You can buy Won via HDD here in digital or vinyl format. Please note that today’s song is only available on the digital version.

08.05.2013 — “Dark Tunnel” by Vallens

Vallens (Robyn Phillips)

If you only listen to one song today, make it “Dark Tunnel” by Vallens (2015, from the standalone single)

Vallens is the solo goth-gaze/doomgaze recording project of Toronto’s Robyn Phillips. She’s been hard at work on a debut album, which should be out in the near future via Hand Drawn Dracula. I’m a big fan of what that tiny Toronto label is doing, and when I saw this song in my soundcloud feed, I knew that there was a really good chance that I would like it.

The word is that Phillips is inspired by Portishead, among many other bands. But this is much more ethereal and also more gazey than that. A lot of the stuff that’s written about Vallens references Twin Peaks, but a different reference point that I might use would be Wye Oak. I don’t think that Phillips sings much like Jenn Wasner, but there’s something that makes me think of a darker Wye Oak.

There is a singer who Phillips reminds me very much of, but I can’t quite put a finger on it. What matters more than that, though, is that I like this song very much.

“Dark Tunnel” by Vallens

Throughout the song, but most noticeably in the middle of the song, there’s some phasing and/or flanging effect that I really love. There are a few tricks that suck me in every time. Things like the “Be My Baby” drum bit, a false ending, tom fills, well-placed flanger/phaser. Sometimes, though, there’s such a thing as “too much of a good thing”. I always point out Swervedriver as a band who used way too much phaser/flanger on their Mezcal Head. And for the record, I like that album.

This is a song that should be listened to loudly. And often.

For now, this song is available as a standalone digital single, which you can get here. Whenever the debut album comes out, this song will almost certainly be on it.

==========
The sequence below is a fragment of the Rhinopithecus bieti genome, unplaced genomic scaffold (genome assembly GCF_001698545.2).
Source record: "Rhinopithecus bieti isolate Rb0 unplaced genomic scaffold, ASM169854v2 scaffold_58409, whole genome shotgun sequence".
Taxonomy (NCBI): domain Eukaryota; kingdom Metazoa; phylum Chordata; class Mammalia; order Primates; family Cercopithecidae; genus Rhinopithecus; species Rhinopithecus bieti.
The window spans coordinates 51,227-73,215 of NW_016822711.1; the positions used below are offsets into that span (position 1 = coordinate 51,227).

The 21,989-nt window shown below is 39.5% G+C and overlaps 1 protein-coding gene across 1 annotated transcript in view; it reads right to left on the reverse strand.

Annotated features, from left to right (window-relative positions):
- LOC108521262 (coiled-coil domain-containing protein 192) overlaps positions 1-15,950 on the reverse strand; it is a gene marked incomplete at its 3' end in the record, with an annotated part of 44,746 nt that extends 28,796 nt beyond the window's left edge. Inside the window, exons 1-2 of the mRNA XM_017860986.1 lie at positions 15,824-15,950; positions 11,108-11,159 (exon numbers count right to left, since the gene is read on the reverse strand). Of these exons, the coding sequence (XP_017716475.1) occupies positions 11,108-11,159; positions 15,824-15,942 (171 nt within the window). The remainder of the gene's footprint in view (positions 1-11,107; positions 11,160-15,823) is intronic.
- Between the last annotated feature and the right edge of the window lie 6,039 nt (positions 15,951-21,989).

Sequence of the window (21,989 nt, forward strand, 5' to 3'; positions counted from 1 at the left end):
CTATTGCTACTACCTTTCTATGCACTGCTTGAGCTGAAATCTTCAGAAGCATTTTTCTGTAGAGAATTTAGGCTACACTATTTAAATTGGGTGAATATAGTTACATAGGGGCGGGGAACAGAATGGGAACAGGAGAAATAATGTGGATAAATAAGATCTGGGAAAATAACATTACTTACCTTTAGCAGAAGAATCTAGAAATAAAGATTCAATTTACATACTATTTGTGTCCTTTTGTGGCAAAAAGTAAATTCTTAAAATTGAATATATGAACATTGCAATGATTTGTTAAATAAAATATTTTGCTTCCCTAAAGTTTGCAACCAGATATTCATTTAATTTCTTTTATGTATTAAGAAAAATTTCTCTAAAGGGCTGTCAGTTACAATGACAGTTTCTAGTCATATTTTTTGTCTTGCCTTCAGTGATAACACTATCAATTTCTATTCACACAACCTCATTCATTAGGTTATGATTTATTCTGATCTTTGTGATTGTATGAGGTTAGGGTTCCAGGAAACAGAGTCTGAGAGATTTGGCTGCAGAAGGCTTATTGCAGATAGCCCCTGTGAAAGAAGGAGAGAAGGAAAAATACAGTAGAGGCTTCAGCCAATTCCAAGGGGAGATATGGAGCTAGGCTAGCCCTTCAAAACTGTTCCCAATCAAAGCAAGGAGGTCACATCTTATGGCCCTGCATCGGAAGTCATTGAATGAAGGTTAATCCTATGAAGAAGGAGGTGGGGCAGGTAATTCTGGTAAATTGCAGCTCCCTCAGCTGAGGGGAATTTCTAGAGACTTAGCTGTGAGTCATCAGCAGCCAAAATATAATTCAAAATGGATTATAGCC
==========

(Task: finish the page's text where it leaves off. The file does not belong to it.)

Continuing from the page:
03.17.2015 — “Still” by Indoor Voices

Indoor Voices

If you only listen to one song tonight, make it “Still” by Indoor Voices (2012, from the EP Indoor Voices/).

Indoor Voices is a dream pop/shoegaze/post-rock quintet from Toronto. It started as a pop-oriented solo bedroom recording project for Jonathan Relph. Today, the band is a five-piece with lots of dreamy, atmospheric stuff going on. They released a full-length album Nevers in 2011 and followed that with two EPs in 2012. They have a new EP coming out later this year. I’ve heard a couple of the new songs, and they’re great. However, I’m really in love with this song from the self-titled EP. They brought a lot of friends in as guest performers on the EP, and on this song, they borrowed vocalist Catherine Debard from the Montréal experimental synthpop/dream pop/krautrock band Sally Paradise. I’ve never heard of that band, and I had never heard of Indoor Voices until a couple of days ago.

This is that song:
“Still” by Indoor Voices

I’m reminded, oddly, of the newest My Bloody Valentine record. It’s wavy and melty with coed vocal harmonies, tape loops and bright effects. It sounds like a combination of live drums and drum machine. It’s more artistic than noisy. Their amps probably go to eleven, but they know that just because you can turn your amps to eleven doesn’t mean that you have to.

I love everything that I’ve heard by this band, and I hope that there’s more brilliance to come in the very near future.

You can get all of the Indoor Voices releases through the bandcamp page. Their new EP Auratic will be out later this year.